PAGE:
81

I'm trying to write some SIMD mostly for learning purposes. I know Go can link assembly, but I can't get it to work correctly.

Here's the most minimal example I can make (element-wise vector multiplication):

vec_amd64.s (note: the actual file has a whitespace line under RET since it causes errors otherwise)

// func mul(v1, v2 Vec4) Vec4
TEXT .mul(SB),4,$0-48
    MOVUPS v1+0(FP),  X0
    MOVUPS v2+16(FP), X1
    MULPS  X1, X0
    // also tried ret+32 since I've seen some places do that
    MOVUPS X0, toReturn+32(FP)
    RET

vec.go

package simd

type Vec4 [4]float32

func (v1 Vec4) Mul(v2 Vec4) Vec4 {
    return Vec4{v1[0] * v2[0], v1[1] * v2[1], v1[2] * v2[2], v1[3] * v2[3]}
}

func mul(v1, v2 Vec4) Vec4

simd_test.go

package simd

import (
    "testing"
)

func TestMul(t *testing.T) {
    v1 := Vec4{1, 2, 3, 4}
    v2 := Vec4{5, 6, 7, 8}

    res := v1.Mul(v2)
    res2 := mul(v1, v2)

    // Placeholder until I get it to compile
    if res != res2 {
        t.Fatalf("Expected %v; got %v", res, res2)
    }
}

When I try to run go test I get the error:

# testmain
simd.TestMul: call to external function simd.mul
simd.TestMul: undefined: simd.mul

The go env command reports my GOHOSTARCH to be amd64 and my Go version to be 1.3. To confirm it wasn't the architecture causing the problem, I found another package that uses assembly and deleted all the assembly files except the _amd64.s one and its tests ran fine.

I also tried changing it to an exported identifier in case that was causing weirdness, but no dice. I think I pretty closely followed the template in packages like math/big, so hopefully it's something simple and obvious that I'm missing.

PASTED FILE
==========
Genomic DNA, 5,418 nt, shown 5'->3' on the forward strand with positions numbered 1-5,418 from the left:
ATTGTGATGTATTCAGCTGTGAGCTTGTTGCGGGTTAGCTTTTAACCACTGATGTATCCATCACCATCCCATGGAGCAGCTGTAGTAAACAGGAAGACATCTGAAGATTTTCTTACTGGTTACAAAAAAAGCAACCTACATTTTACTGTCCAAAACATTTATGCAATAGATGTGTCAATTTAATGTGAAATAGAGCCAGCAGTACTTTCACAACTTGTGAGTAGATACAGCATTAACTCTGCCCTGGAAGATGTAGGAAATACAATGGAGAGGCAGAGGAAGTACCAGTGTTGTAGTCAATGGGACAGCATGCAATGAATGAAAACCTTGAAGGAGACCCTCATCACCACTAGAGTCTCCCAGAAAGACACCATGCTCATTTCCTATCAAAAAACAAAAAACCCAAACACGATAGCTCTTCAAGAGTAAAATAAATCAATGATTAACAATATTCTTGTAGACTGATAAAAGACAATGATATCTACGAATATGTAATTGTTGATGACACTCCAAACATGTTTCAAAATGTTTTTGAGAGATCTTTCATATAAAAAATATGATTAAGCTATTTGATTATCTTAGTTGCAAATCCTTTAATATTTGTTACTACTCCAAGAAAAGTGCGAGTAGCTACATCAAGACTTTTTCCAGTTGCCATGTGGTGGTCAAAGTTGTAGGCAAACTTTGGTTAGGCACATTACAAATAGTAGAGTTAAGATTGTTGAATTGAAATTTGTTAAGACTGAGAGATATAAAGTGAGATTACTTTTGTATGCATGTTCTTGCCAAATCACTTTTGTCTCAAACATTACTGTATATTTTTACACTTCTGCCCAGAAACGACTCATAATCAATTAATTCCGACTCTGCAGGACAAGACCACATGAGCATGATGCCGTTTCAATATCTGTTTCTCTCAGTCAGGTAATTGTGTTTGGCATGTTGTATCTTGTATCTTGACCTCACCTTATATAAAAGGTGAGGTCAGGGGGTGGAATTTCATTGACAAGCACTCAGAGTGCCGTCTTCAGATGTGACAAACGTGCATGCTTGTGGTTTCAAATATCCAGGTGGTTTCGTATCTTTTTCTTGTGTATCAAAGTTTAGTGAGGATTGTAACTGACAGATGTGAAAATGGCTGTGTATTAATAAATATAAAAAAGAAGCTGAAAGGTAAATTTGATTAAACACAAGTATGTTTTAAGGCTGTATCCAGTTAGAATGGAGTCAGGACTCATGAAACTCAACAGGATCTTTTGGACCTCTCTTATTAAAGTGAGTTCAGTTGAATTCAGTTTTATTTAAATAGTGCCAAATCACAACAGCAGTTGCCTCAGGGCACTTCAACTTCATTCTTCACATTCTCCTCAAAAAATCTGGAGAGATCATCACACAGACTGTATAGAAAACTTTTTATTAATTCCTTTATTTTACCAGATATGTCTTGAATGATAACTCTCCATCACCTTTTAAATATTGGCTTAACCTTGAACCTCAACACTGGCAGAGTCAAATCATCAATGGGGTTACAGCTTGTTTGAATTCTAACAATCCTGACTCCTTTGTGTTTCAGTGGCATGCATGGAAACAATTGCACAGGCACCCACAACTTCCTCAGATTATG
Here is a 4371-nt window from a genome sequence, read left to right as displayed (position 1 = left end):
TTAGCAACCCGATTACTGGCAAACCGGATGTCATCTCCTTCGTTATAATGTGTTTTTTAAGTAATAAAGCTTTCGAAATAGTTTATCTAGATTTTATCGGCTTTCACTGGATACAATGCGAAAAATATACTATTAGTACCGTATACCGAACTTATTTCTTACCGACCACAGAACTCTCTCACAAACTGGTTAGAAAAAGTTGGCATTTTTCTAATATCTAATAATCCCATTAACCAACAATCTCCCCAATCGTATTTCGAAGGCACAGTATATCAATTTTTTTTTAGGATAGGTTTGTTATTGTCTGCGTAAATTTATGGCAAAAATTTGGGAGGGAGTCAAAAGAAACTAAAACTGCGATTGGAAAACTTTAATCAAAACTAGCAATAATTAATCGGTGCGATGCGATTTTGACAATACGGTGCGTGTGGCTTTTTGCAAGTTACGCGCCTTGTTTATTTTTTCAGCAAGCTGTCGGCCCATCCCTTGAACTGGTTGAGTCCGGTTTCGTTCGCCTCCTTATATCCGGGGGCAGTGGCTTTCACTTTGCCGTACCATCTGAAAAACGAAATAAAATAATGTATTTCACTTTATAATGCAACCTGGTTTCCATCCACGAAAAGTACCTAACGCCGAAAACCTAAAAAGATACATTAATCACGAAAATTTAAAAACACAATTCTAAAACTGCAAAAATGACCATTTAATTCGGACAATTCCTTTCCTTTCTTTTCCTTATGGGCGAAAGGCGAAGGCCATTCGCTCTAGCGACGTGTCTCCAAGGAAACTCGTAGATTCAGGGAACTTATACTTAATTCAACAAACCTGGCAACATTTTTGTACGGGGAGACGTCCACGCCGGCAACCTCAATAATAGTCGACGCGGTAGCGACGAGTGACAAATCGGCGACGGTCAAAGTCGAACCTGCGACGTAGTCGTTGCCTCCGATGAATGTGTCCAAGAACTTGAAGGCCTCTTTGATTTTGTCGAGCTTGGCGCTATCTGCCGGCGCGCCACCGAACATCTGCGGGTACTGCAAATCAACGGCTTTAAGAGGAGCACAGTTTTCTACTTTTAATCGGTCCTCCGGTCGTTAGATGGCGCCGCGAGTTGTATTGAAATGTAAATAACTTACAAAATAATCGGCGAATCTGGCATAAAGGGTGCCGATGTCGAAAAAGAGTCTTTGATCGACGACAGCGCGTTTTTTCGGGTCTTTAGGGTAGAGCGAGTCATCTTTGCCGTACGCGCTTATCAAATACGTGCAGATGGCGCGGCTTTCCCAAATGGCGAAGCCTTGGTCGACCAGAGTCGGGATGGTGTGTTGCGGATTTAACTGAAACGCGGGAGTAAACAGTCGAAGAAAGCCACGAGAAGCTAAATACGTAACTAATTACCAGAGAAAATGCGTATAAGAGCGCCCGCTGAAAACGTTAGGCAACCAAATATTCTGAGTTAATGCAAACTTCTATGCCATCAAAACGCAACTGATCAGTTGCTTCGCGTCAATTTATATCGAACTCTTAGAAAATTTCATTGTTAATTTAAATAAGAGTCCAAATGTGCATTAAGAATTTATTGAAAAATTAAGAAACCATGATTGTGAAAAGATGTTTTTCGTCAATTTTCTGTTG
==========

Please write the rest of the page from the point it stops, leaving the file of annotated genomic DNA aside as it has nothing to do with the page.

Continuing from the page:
I know that Go is at least trying to use the assembly because if I introduce a syntax error to the .s file the build tool will complain about it.

Edit:

To be clear, go build will compile cleanly, but go test causes the error to appear.

  • 1
    How do you compile? – fuz Aug 23 '14 at 11:18
  • 1
    How do you compile? You didn't answer the question. – fuz Aug 23 '14 at 11:29
  • 1
    What commands did you enter from which directory relative to you source files? I compile using the go build tool. is very vague. It could mean anything. – fuz Aug 23 '14 at 11:31
  • 1
    There is a difference between calling go build and go build foo.go, etc. It might also be possible that you have funky settings in your $GOPATH, etc. The more you write about what exactly you did, the easier it is to help you. The best thing is to post transcripts of shell sessions instead of prosa. – fuz Aug 23 '14 at 11:42
  • 12
    The Go language really seems to have a fetish for the mid-dot character. Related: Slashes and dots in function names and prototypes? – Cody Gray Aug 23 '14 at 13:28
95

You are using the wrong dot. instead of

TEXT .mul(SB),4,$0-48

write

TEXT ·mul(SB),4,$0-48

and everything works just fine.

  • 10
    Well THAT was subtle, I did not notice that it was a mid-dot. Thanks. – LinearZoetrope Aug 23 '14 at 11:43
  • 13
    How do people type that on an american QWERTY keyboard? Or is this not a common use-case, where you could just google the symbol as necessary? – Seiyria Aug 23 '14 at 15:31
  • 9
    Like this. OSes that don't suck (i.e. not Windows) map unused layers of the QWERTY layout so that characters like the interpunct can be entered. – fuz Aug 23 '14 at 15:36
  • 7
    @FUZxxl FYI Alt-0183 (using the number-pad) still works for Windows. Not quite as nice, and usually difficult on laptops, but it works. – Intermernet Aug 24 '14 at 2:58
  • 4
    On linux (Ubuntu, at least) if you have the compose key enabled: <compose> ^ . = · – Izkata Aug 25 '14 at 19:41

Your Answer

By clicking “Post Your Answer”, you agree to our terms of service, privacy policy and cookie policy

Not the answer you're looking for? Browse other questions tagged or ask your own question.